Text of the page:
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  1. #11
    Photo Engineer's Avatar
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    I don't disagree, provided the expense of ruined emulsion and coating does not bother you. All experimentation with emulsions costs you the cost of Silver content and the paper and gelatin used along with everything else. It is sad to see someone lose a batch of emulsion because a chemical has gone bad or did not respond the same as the last experiment.

    PE

  2. #12
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    That's certainly true. Riddle me this, would chlorophyll have any effect on standard b&w VC papers? I know it's hard to say w/o testing, but what do you think?

  3. #13
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    IDK. I've never tested it. And, if it fails, you have no way to tell if your chlorophyll was good and didn't work or bad from the start. Besides, for a reliable test you need a spectrosensitometer to test the coating just as I do. Or you need to give it pure red light exposures to test it.

    In addition, chlorophyll is not a "true" red sensitizer. A true red sensitizer is cyan in color and not chlorophyll green. This is just an approximation.

    PE

  4. #14
    Mustafa Umut Sarac's Avatar
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    Thank you Chris !

    You got the big award.

    Book says Chlorophyll could be coated to the dry emulsion plates for few seconds.

    I think this open the gates because it is difficult to process liquid emulsion at full dark and if I can do it to sprayed dried emulsion , everything becomes easier.

    Be sure , chlorophyll is one of the widest researched substance and you can find it from local university , biological medical distributor , lab or Sigma.

    May be excessive amount of yellow comes from this formula at some autochromes.

    May be Ron gives more detail.

  5. #15
    holmburgers's Avatar
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    But can other sensitizers be bought at remotely reasonable prices by a "civilian" individual?

    The Lumiere's emulsion was supposedly not truly red sensitive, or so I've read. Due to Umut's interest in unique colors and representations, I think it could be a viable avenue.

    But IDK either, I just enjoy giving a historical perspective, wherein old & forgotten methods might be resurrected.

  6. #16
    Mustafa Umut Sarac's Avatar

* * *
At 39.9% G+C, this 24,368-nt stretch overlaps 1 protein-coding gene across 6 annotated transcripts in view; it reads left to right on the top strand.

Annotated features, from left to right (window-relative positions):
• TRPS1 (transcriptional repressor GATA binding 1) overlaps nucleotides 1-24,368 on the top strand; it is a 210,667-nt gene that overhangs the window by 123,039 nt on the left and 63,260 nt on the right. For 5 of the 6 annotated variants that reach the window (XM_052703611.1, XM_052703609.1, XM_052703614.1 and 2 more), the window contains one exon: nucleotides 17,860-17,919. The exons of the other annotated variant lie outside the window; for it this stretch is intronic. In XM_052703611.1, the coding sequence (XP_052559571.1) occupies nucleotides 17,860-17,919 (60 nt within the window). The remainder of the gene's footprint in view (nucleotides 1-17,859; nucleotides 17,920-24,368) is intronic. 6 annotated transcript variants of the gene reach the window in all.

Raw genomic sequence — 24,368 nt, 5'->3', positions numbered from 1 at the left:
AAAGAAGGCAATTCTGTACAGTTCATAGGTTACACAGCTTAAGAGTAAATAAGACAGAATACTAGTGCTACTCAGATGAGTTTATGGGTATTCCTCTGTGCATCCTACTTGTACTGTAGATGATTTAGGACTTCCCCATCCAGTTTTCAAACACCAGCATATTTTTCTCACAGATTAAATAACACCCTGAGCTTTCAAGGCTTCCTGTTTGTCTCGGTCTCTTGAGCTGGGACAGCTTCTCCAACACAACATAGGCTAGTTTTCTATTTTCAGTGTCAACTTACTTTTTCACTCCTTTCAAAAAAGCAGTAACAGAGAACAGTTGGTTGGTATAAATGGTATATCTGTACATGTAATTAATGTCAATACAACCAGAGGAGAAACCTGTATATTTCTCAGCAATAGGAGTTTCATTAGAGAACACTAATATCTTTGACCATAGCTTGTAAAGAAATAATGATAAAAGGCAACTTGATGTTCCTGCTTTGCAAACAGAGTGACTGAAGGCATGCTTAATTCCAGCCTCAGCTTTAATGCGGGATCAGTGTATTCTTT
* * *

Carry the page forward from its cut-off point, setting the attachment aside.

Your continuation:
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    Ron ,

    I think You are right , living organisms are not predictable.
    What do you recomment to sensitize full spectrum ? To the dry plates .
    Chris visit H. W. Sands Corp , go to catalog and search sensitizers - if this is correct - in red.
    You can learn the nanometer from my french book scan post

  7. #17
    holmburgers's Avatar
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    I can't find sensitizers on their website for some reason. I recall that they are quite expensive, Ron would probably confirm that.

    What do you mean from your book scan? As in, by analyzing the red/orange particle in the scan? As close as you can get to the upper 600's will be your best bet.

  8. #18
    Mustafa Umut Sarac's Avatar
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  9. #19
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    Sensitizing dyes in general run about $100 USD / gram. But, since you only need a small quantity such as 10 - 100 mg / 109 g of Silver, this is quite a bit of dye to work with. For red sensitivity you need a dye that sensitizes in the region of 650 - 700 nm. If you go longer, then it is an IR dye.

    There are several dyes that I have posted here that can be bought at Sands. The red dye is a "J" aggregate former though and is only a red sensitizer on a Bromo-Iodide emulsion. It forms 2 layers that turn a green sensitizer into a red sensitizer. It is, in fact, the dye used in Kodachrome.

    PE

  10. #20
    Mustafa Umut Sarac's Avatar
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    Ron ,

    You are seeing the graphic hereabove.
    So please select the sensitizers which will work like above graphic minus liquid light graphic.
    I dont know the sensivity of liquid light but you guess in your mind one.

    Plus , at picture says that they did a spectrographic test to dyed starchs and
    violet UV to 500
    vertes 490 to 570
    and orange 570 to 580 found.

    Umut

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